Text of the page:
Saturday, July 10, 2010

Garlic and its medicinal properties

Garlic is a species in the onion family. Its close relatives include the onion, shallot, leek and chive. Several wild species belonging to this family can be found growing in the Maltese countryside include two endemic species.

The Maltese dwarf garlic (tewm irqiq ta’ Malta) is a small delicate plant that grows in shallow depressions with a thin layer of soil in garigue habitat. It has white flowers which appear in the hot months of June and July when few people venture out in the countryside.

 Until some years ago this plant was mistaken for another species which is found also in Sardinia and Corsica but further studies by Italian and Maltese botanists including Edwin Lanfranco have shown that it is a separate species found only in the Maltese islands.

Another member of the onion family, the Maltese leek (kurrat ta’ Malta), is probably endemic to the Maltese islands but further botanical studies are needed before one can be sure of the exact identity of this plant and other closely related species.

The origins of cultivated garlic are unknown but it is now grown in large quantities in many parts of the world. The largest producer is China which produces 77% of the world garlic. The second and third largest garlic produces India and South Korea trail far behind.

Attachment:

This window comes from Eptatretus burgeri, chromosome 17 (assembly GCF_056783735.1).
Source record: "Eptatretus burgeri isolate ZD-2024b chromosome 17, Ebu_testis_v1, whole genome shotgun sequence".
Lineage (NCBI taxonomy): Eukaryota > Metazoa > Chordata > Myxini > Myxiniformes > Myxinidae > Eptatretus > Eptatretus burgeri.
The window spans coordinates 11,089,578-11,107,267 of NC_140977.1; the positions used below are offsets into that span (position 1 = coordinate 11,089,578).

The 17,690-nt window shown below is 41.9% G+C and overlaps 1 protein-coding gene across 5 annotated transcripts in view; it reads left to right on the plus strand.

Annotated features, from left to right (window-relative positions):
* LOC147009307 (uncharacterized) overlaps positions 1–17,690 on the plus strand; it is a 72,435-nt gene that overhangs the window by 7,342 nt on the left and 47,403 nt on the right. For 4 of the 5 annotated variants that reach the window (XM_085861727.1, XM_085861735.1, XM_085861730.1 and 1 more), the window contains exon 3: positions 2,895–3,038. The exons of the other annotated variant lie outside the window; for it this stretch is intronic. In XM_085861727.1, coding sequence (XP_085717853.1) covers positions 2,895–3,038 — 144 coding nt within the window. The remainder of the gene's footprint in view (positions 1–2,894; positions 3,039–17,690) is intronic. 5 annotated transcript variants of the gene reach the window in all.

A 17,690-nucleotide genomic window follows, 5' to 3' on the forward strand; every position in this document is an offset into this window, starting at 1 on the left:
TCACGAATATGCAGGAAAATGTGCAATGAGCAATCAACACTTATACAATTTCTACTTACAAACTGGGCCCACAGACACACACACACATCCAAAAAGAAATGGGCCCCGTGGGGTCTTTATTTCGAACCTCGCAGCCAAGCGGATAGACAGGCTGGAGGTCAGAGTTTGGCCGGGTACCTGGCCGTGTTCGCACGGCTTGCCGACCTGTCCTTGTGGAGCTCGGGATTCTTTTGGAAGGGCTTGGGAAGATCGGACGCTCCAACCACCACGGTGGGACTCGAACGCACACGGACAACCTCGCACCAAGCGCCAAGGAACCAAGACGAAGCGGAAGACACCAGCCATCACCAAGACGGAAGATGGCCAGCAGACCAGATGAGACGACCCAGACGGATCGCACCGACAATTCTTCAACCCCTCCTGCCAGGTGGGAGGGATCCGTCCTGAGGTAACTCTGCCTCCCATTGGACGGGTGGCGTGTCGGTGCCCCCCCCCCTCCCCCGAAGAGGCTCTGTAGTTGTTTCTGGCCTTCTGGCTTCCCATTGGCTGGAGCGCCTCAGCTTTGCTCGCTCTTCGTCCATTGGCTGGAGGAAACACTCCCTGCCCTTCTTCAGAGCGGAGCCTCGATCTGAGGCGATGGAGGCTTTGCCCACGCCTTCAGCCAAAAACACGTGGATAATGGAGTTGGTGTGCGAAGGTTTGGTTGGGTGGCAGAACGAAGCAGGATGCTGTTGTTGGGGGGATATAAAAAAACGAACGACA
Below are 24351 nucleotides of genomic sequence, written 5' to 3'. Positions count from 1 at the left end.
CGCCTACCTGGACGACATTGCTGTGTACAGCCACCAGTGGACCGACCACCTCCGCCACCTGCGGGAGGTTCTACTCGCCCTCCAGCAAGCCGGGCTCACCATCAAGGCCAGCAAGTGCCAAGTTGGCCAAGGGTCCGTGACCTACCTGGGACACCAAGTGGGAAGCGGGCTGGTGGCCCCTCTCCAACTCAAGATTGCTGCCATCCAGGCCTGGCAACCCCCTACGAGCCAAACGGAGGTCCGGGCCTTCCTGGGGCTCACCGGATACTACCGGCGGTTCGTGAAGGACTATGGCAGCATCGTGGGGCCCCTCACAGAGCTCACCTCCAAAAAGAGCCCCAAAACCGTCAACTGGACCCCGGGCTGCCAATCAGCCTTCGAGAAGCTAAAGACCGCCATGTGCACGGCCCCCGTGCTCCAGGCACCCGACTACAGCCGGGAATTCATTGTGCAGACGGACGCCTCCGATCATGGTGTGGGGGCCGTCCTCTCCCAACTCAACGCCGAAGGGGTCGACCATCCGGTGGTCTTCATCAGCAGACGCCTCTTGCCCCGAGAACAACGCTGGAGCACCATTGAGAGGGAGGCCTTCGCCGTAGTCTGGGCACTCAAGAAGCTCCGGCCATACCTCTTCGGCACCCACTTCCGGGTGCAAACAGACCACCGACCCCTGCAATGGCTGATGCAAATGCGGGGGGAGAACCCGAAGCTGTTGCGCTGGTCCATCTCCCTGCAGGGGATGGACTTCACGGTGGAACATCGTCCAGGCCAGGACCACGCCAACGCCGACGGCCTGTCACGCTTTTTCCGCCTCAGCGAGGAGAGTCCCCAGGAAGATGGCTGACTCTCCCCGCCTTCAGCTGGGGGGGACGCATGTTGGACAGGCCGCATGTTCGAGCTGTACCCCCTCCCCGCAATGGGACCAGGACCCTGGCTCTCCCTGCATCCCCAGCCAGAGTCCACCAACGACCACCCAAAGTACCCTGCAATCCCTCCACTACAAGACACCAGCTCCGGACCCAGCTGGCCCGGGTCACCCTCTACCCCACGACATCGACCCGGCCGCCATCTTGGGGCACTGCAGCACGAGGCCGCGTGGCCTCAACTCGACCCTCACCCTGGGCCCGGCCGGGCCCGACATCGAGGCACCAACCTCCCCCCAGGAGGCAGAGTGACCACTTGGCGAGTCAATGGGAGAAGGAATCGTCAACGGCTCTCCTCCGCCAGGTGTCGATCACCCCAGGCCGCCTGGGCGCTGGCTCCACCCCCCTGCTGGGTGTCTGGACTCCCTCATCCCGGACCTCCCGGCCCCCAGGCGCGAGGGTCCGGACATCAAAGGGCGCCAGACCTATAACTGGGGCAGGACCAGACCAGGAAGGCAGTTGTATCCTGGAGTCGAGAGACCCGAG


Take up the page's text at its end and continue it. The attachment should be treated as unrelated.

Garlic is cultivated in the Maltese islands in small amounts. It is harvested mostly in early spring, before it is fully mature, to be used as stuffing for artichokes. 

Garlic is very easy to grow by planting individual cloves in the soil in late autumn at about the same time as the bulbs of other flowering plants. Each clove gives rise to a single plant which in early spring produces a bulb with several cloves. A few large pots can supply enough garlic to last for several weeks or months.

Garlic has been used as food and medicine for thousands of years. Its pungent flavour is a requisite for many dishes in various parts of the world including Malta where it is one of the main ingredients of the Maltese fish soup known as aljotta, and the snail condiment known as aljoli. The names of these two dishes are in fact derived from the Italian name for garlic aglio.

This article was published in The Times 05.05.10

1 comment:

  1. superb post

    this is real cause why tourist come to Malta to enjoy the nature & its flowers

    Hope to see more posts related to Malta properties